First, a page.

Interfaces designed for a desktop internet browser experience are usually not optimized for a mobile internet browser. Aside from the issues arising out of the context of use, the mobile device itself may present you with challenges and opportunities not present in the desktop realm:
If your mobile web application displays phone numbers, making it easy for a user to dial that phone number should be a top priority. By using the tel: URI scheme and linking a phone number, many mobile internet browsers will dial the linked phone number.
Some mobile devices may redirect certain URLs to native applications. This is the case with the iPhone redirecting YouTube and Google Maps URLs to the onboard application, but can also be observed with phones that automatically open the built-in calendar when an iCal file is downloaded, or open the built-in address book when a vCard file is downloaded. To design an experience that can gracefully coexist with others tools, one needs to understand what kind of media can be processed by specific mobile internet browsers, and when onboard applications are launched.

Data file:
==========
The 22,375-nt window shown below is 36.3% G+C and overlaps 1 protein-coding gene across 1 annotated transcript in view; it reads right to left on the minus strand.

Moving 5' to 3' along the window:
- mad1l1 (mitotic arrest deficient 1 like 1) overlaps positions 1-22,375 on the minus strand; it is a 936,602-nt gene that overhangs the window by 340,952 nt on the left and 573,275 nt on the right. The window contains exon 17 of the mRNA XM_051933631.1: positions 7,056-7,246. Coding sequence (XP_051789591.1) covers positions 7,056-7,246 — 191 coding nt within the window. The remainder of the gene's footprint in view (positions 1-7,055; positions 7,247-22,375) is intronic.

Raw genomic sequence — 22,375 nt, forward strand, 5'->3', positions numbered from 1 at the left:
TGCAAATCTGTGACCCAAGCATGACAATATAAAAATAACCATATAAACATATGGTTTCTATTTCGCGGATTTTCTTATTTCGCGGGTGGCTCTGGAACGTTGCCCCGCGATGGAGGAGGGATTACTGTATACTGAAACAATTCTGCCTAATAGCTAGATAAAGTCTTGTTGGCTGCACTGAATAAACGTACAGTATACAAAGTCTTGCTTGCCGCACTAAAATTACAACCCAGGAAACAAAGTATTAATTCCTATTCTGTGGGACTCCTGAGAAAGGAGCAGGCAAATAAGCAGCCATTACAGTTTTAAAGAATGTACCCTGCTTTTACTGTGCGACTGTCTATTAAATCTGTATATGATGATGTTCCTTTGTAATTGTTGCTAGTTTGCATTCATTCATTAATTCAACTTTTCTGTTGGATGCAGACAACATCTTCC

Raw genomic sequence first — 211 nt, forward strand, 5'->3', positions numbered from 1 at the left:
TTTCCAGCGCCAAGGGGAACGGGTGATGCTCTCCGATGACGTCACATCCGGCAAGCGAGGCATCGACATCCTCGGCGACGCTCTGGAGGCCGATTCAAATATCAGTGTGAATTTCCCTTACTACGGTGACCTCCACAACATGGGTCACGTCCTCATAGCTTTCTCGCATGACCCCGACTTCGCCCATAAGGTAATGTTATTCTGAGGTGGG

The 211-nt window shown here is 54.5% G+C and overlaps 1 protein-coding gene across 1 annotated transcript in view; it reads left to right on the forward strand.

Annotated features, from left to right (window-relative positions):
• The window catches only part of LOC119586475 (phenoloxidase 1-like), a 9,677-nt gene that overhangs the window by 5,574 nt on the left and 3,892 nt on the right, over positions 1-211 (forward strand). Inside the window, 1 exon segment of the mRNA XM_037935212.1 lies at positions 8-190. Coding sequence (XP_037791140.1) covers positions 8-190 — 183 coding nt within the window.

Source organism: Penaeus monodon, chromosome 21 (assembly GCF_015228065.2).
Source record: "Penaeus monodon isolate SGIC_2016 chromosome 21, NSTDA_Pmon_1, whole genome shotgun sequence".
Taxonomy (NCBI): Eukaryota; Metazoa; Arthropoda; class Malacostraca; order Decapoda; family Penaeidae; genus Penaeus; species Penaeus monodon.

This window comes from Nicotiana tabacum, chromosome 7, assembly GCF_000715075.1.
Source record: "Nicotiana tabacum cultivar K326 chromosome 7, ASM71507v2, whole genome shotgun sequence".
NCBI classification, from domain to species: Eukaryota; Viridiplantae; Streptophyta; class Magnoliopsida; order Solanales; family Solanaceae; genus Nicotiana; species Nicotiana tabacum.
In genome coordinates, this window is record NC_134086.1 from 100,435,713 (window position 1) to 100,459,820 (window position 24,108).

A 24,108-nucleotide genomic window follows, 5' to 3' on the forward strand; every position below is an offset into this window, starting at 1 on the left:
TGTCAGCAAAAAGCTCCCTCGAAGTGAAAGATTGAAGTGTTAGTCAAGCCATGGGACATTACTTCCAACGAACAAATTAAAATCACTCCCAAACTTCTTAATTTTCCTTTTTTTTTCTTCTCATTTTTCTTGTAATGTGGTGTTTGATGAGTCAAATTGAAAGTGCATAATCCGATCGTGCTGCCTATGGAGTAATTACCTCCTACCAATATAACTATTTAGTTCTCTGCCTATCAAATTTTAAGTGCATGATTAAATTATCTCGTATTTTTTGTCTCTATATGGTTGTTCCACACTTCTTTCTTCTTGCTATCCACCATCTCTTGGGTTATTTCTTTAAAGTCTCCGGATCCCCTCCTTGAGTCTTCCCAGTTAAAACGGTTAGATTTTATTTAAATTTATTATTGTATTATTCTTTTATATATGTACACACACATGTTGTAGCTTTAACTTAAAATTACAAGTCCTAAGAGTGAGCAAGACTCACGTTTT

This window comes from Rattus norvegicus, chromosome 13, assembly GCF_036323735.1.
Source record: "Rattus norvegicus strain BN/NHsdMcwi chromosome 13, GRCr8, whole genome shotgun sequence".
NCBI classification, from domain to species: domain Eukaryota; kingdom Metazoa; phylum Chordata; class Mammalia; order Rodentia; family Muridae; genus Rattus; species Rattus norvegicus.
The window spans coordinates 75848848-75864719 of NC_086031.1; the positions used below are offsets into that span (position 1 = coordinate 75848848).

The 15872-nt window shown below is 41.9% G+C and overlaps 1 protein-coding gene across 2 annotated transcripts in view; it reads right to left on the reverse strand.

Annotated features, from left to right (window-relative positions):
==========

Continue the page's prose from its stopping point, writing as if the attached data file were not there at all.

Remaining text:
While most desktop web applications are designed for 800×600 or 1024×768 resolutions, mobile devices employ significantly smaller displays. Some mobile browsers scale graphics to fit their screen width and some mobile browsers allow the user to scale and magnify a portion of the interface. Using traditional web development techniques of creating fluid designs that scale horizontally is the fastest way to deploy a single design to many different mobile devices.